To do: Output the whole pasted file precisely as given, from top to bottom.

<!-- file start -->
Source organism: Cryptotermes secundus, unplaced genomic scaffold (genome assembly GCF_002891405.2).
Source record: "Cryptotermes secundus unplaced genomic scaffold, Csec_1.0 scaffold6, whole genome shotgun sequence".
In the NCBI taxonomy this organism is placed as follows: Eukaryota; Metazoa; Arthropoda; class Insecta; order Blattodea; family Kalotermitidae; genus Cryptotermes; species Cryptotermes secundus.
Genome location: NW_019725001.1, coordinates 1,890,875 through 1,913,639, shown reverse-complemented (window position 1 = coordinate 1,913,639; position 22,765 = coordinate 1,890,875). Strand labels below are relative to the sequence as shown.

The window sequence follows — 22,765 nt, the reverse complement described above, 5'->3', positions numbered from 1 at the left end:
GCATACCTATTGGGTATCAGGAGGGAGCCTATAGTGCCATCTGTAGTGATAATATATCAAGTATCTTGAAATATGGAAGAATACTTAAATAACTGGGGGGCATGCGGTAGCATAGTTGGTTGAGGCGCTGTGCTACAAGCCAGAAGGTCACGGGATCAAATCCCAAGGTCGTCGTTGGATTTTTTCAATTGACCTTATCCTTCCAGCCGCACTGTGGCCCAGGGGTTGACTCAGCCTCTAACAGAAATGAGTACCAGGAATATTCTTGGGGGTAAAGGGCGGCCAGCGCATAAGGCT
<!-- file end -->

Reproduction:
Source organism: Cryptotermes secundus, unplaced genomic scaffold (genome assembly GCF_002891405.2).
Source record: "Cryptotermes secundus unplaced genomic scaffold, Csec_1.0 scaffold6, whole genome shotgun sequence".
In the NCBI taxonomy this organism is placed as follows: Eukaryota; Metazoa; Arthropoda; class Insecta; order Blattodea; family Kalotermitidae; genus Cryptotermes; species Cryptotermes secundus.
Genome location: NW_019725001.1, coordinates 1,890,875 through 1,913,639, shown reverse-complemented (window position 1 = coordinate 1,913,639; position 22,765 = coordinate 1,890,875). Strand labels below are relative to the sequence as shown.

The window sequence follows — 22,765 nt, the reverse complement described above, 5'->3', positions numbered from 1 at the left end:
GCATACCTATTGGGTATCAGGAGGGAGCCTATAGTGCCATCTGTAGTGATAATATATCAAGTATCTTGAAATATGGAAGAATACTTAAATAACTGGGGGGCATGCGGTAGCATAGTTGGTTGAGGCGCTGTGCTACAAGCCAGAAGGTCACGGGATCAAATCCCAAGGTCGTCGTTGGATTTTTTCAATTGACCTTATCCTTCCAGCCGCACTGTGGCCCAGGGGTTGACTCAGCCTCTAACAGAAATGAGTACCAGGAATATTCTTGGGGGTAAAGGGCGGCCAGCGCATAAGGCT